HOME |  JOIN |  CULT MOVIES | COMPETITIONS | ADVERTISE |  CONTACT US |  ABOUT US
 
 
Newest Reviews
Kirlian Witness, The
Kid for Two Farthings, A
The Freshman
Hear My Song
Wild Wild West
Cure
Doraemon: Nobita and the Green Giant Legend
Locke the Superman
Psycho
Magic Flute, The
Top Secret
Ghost Punting
Hitman's Bodyguard, The
Touch, The
Akko's Secret
Backfire
Loving Vincent
Adventures of the Wilderness Family, The
Plot of Fear
Desperate Chase, The
Baskin
Time and Tide
X - Night of Vengeance
Bunny Drop
Acts of Vengeance
Asura: The City of Madness
In This Corner of the World
Dirty Pair: Project Eden
Pyewacket
Disaster Artist, The
   
 
Newest Articles
The Cinematic Darkside of Donald Crowhurst
Dutch Courage: The Flodder Series
Coming of Age: Boys on Film 18 - Heroes on DVD
Country and Irish - The secret history of Irish pop culture
Wash All This Scum Off the Streets: Vigilante Movies
Force the Issue: Star Wars' Tricky Middle Prequels and Sequels
Rediscovered: The Avengers - Tunnel of Fear on DVD
Sword Play: An Actor's Revenge vs Your Average Zatoichi Movie
Super Sleuths: The Rivals of Sherlock Holmes on DVD
Stop That, It's Silly: The Ends of Monty Python
They're All Messed Up: Night of the Living Dead vs Land of the Dead
The House, Black Magic and an Oily Maniac: 3 from 70s Weird Asia
80s Meet Cute: Something Wild vs Into the Night
Interview with The Unseen Director Gary Sinyor
Wrong Forgotten: Is Troll 2 Still a Thing?
   
 
  Mark of the Vampire Bela Lugosi's dead - oh wait, no he isn'tBuy this film here.
Year: 1935
Director: Tod Browning
Stars: Lionel Barrymore, Elizabeth Allen, Lionel Atwill, Bela Lugosi, Carol Borland, Jean Hersholt, Henry Wadsworth, Donald Meek, Jessie Ralph, Ivan Ardell, Leila Bennett
Genre: Horror
Rating:  7 (from 2 votes)
Review: When the body of Sir Karell Borotyn is found slumped over his desk, drained of blood, locals fear it is the work of vampires Count Mora (Bela Lugosi) and his daughter, Luna (Carol Borland) who stalk the castle grounds by night. Cantankerous Inspector Neumann (Lionel Atwill) dismisses this outlandish theory and begins questioning suspects Fedor Vincente (Henry Wadsworth), who stands to inherit a tidy sum after he marries Borotyn’s daughter Irena (Elizabeth Allen), and Baron Otto (Jean Hersholt), Irena’s new guardian and executer of her estate. At Count Mora’s command, Luna starts making nightly visits to nibble Irena’s neck, prompting the Inspector to call Professor Zelin (Lionel Barrymore), an expert in the occult. Zelin confirms there are vampires at work and draws the Inspector and Baron Otto into the hunt. Ah, but nothing is quite as it seems.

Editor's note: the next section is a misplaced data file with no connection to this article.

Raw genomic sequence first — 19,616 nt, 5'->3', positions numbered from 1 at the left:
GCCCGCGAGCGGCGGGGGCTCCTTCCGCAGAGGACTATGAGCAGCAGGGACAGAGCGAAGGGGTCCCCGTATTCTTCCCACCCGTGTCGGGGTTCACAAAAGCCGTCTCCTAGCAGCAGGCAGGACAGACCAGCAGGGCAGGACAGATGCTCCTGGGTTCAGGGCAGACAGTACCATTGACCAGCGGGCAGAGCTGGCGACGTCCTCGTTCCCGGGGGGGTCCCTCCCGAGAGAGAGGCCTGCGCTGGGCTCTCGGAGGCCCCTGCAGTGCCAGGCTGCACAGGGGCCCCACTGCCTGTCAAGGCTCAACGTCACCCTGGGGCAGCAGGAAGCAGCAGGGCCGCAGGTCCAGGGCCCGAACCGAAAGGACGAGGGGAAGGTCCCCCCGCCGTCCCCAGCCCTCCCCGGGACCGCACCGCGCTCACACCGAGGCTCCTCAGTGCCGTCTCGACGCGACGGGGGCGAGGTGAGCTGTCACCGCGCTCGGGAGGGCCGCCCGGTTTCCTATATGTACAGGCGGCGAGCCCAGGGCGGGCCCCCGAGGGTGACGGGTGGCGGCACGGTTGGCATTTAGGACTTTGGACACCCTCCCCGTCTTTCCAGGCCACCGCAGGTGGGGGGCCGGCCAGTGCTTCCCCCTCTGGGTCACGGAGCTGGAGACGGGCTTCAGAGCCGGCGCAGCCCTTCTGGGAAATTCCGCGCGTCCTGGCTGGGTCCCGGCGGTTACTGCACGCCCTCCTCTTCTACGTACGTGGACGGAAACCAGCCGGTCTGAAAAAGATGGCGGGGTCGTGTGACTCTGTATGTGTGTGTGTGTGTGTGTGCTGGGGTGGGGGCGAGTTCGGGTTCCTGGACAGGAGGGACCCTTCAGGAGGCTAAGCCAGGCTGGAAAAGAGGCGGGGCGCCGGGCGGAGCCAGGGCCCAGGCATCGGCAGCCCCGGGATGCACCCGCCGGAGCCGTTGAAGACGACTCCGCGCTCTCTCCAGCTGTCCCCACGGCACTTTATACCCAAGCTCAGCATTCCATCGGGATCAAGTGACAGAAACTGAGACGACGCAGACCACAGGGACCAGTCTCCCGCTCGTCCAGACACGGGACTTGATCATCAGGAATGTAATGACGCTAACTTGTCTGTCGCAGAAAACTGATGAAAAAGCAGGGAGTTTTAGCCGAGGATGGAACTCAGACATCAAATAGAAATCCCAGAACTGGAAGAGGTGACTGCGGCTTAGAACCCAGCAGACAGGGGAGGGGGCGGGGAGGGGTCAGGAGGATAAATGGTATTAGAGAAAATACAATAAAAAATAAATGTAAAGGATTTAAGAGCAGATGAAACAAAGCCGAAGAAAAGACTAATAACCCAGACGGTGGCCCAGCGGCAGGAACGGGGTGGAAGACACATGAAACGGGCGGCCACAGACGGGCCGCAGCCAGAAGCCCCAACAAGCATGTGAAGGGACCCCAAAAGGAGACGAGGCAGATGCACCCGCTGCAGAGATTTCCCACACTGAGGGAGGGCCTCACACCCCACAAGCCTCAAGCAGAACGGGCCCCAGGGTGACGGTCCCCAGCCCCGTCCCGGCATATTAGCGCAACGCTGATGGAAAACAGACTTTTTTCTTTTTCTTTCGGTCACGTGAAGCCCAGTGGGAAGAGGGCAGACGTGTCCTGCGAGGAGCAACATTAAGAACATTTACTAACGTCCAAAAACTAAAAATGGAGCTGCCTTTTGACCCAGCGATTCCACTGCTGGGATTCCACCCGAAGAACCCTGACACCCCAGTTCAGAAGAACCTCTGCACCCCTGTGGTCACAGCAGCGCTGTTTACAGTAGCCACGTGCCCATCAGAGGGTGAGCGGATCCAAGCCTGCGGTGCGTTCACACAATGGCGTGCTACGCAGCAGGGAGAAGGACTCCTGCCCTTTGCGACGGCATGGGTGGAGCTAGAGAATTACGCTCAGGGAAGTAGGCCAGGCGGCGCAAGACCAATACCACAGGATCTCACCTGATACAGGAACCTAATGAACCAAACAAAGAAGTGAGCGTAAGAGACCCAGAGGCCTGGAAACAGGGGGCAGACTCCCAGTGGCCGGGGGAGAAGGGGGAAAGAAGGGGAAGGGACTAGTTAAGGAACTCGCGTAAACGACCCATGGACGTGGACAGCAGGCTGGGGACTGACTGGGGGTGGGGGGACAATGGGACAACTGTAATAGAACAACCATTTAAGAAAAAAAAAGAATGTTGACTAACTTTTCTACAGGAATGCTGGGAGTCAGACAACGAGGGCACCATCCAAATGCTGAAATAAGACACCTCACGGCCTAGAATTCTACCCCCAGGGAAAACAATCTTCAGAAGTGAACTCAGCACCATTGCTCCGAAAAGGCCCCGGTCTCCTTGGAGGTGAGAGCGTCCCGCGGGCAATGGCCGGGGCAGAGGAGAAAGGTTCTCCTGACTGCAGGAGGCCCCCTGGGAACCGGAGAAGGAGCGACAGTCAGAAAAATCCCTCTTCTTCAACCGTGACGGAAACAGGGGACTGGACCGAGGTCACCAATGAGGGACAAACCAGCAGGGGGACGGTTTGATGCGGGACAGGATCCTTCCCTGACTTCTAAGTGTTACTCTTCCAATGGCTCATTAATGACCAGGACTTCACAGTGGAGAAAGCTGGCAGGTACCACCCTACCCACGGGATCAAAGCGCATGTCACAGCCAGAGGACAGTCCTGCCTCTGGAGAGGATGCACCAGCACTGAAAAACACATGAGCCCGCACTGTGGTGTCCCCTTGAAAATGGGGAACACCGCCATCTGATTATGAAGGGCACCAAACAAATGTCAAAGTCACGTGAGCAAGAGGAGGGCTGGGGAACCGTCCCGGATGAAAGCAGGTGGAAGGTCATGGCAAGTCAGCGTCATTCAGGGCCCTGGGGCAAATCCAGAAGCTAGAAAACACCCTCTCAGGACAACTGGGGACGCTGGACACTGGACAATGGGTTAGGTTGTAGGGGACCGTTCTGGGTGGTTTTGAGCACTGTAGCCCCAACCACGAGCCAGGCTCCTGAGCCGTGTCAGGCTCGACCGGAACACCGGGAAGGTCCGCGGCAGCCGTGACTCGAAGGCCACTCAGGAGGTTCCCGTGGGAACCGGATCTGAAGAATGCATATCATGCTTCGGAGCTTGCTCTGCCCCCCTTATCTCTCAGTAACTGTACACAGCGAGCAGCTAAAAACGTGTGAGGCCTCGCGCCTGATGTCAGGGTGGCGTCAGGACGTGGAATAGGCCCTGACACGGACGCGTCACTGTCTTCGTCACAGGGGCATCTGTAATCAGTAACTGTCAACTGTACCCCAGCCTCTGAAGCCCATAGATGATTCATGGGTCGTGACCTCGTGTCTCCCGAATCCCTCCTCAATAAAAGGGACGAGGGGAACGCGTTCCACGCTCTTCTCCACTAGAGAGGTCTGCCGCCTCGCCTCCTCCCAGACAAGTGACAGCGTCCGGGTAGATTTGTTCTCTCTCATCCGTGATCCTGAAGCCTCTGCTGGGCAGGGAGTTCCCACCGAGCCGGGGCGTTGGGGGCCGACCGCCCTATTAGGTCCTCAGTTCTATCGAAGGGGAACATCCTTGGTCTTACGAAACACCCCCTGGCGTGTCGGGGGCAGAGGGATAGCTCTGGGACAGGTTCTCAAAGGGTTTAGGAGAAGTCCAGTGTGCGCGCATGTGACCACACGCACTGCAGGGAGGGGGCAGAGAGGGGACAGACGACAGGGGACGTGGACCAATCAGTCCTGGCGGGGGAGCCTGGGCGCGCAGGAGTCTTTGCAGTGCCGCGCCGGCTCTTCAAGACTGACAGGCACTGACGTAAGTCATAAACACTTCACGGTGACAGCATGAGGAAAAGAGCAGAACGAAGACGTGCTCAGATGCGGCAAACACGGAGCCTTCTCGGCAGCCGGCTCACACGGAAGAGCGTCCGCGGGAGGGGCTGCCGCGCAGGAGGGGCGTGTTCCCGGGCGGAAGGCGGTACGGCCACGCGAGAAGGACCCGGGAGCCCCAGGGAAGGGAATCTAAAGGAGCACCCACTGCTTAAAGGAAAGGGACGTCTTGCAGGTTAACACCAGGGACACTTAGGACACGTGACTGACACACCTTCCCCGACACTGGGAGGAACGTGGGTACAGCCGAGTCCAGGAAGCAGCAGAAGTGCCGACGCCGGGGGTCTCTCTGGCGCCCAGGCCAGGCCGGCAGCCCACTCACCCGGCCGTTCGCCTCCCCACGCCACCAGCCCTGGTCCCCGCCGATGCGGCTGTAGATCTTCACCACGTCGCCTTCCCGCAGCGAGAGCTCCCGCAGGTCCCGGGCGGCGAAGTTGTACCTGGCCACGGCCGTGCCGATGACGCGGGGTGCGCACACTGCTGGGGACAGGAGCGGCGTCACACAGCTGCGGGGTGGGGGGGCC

Mark of the Vampire was Tod Browning’s remake of his own silent horror classic, [FILM[London After Midnight (1927). There the “vampire” and detective were played by the great Lon Chaney. Here the role is split between three actors: hammy Lionel Barrymore, blustery Lionel Atwill and the incomparable, Bela Lugosi. Like Christopher Lee in the later Hammer Dracula movies, Lugosi is less a character in this movie than an iconic presence, drawing upon the public’s familiarity with his greatest role. Whereas Browning’s Dracula (1930) is creaky and slow moving, Mark of the Vampire zips along with exciting incidents and spellbinding set-pieces. Archetypal images like fog-shrouded graveyards, cobwebbed castles, creepy bats and wolves are wondrously photographed by James Wong Howe, with the magical highlight being Luna descending through the air on batwings. Elizabeth Allen makes a solid heroine, but the movie’s truly iconic figure is twenty-one year old Carol Borland (Rita Hayworth reputedly screen tested for the role). An eerie, erotic presence (her ghostly visits to Irena carry a certain frisson), Borland is one of the first great lady vampires, and probably the best until Barbara Steele arrived on the scene.

Browning tweaks his horror formula to incorporate more knowing humour (a suit of armour seems alive and spooks Donald Meek’s jittery doctor), reflecting where the genre was heading with Bride of Frankenstein (1935) and The Cat and the Canary (1939) - movies that were clever, scary and funny. He offers a new twist on vampire lore with the Bat Thorn, a plant used to ward off evil, but this all plays second fiddle to the movie’s, proto-M. Night Shyamalan, Big Surprise Twist. The actors, who didn’t receive the final script pages till late into the shoot, had been playing it straight and weren’t best pleased with Browning’s “gimmicky” ending. The original story concludes with Count Mora committing suicide after killing his daughter, with whom he had an incestuous relationship. All traces of incest and suicide were omitted from the final cut, although you’ll notice Lugosi retains an unexplained head wound. In spite of the third act u-turn, the trap lain for the real murderer carries a fair amount of tension, and the way everyone goes along with Zelin’s outlandish plan makes the movie even weirder. Always a good thing. Bela Lugosi delivers the last line with a flourish: “I was greater than any vampire!” He sure was.
Reviewer: Andrew Pragasam

 

This review has been viewed 3477 time(s).

As a member you could Rate this film

 
Review Comments (2)


Untitled 1

Login
  Username:
 
  Password:
 
   
 
Forgotten your details? Enter email address in Username box and click Reminder. Your details will be emailed to you.
   

Latest Poll
Which film has the best theme song?
Spectre
The Ups and Downs of a Handyman
   
 
   

Recent Visitors
Graeme Clark
George White
Darren Jones
  Butch Elliot
Andrew Pragasam
Enoch Sneed
  Mark Scampion
  Frank Michaels
   

 

Last Updated: